District Attorney Mike Harson is showing his desperation by falsely attributing quotes to his opponent and blocking journalists from his social media.
The governor is traveling the country laying the groundwork for a possible 2016 presidential campaign, but his approval ratings at home hover well below 50 percent.
State District Judge Bob Downing extended the order and delayed a planned Wednesday hearing about a permanent injunction while negotiations continue between Attorney General Buddy Caldwell and the waste disposal site operator.
New Louisiana higher education commissioner Joseph Rallo will be paid more than his predecessor.
Elijah McGuire and Alonzo Harris each had four rushing touchdowns, and Louisiana-Lafayette rolled to 419 yards on the ground in a 55-40 victory over Arkansas State on Tuesday night.
Bill and Hillary Clinton are the validators-in-chief for Democrats struggling through a bleak campaign season in states where President Barack Obama is deeply unpopular.
President Barack Obama is turning to black radio listeners to plead for midterm votes, a targeted approach to drum up Democratic support at a time when many candidates don't want him around in person.
WaPo Watergate editor Ben Bradlee dies; Clintons stump for Dems; Liberians stranded and more national and international news for Wednesday, October 22, 2014.
Wednesday's Blogs from the Bog!
"I am extremely disheartened by the political machines that are attempting to hijack my efforts along with others that advocate for children."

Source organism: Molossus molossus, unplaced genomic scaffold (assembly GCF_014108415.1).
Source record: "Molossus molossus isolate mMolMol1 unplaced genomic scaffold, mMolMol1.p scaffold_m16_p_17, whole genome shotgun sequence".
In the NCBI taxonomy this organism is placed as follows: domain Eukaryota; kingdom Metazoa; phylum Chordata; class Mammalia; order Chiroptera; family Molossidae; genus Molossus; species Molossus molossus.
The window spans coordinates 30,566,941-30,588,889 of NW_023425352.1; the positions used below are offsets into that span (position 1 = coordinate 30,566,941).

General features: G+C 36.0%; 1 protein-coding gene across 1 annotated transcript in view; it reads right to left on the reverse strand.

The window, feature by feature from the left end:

Landrieu, who is fighting to keep her seat for a fourth term, said that Ebola is serious and precautions should be taken, but she accused Republicans of using the virus outbreak in West Africa to "create fear" here at home.
Law enforcement agencies are participating in a "Louisiana Heroin Summit," designed to address the recent rise in heroin use and drug-related deaths around the state.
State education officials are preparing to release performance scores for public schools and public school districts.
Saints coach Sean Payton is starting a new week by emphasizing, repeatedly, the many good things he noticed during New Orleans' latest loss.
We will be offering our recommendations on the constitutional amendments tomorrow.
The justices did not comment in leaving in place lower court rulings that dismissed the lawsuits against BP and other companies involved in the worst U.S. offshore oil spill.
White registration is down by 7,700 voters while black registration has shot up by 7,100 voters.
Even though it had been rumored for months, U.S. Sen. Mary Landrieu finally pulled the trigger recently on a major campaign shakeup that moved control over to a few Big Easy insiders.
Louisiana's health department says it will seek law changes to stop billing sexual assault victims for exams and tests.
It wasn’t the historic slashes to higher ed funding or the ensuing tuition spikes that recently had LSU’s student body and faculty riled up in collective outrage.
Will $400 be enough for the re-election campaign of LPSB's Hunter Beasley to overcome two years of holding our school system hostage and hurting the education of our children all because of a personal dislike of the superintendent?
Saints tight end Jimmy Graham said Friday he expects his playing status in Detroit to be decided by coach Sean Payton on Sunday, shortly before the game.
Lawmakers have sidestepped a decision on whether they accept claims from Gov. Bobby Jindal's administration that the state closed last year's books with a nearly $179 million surplus.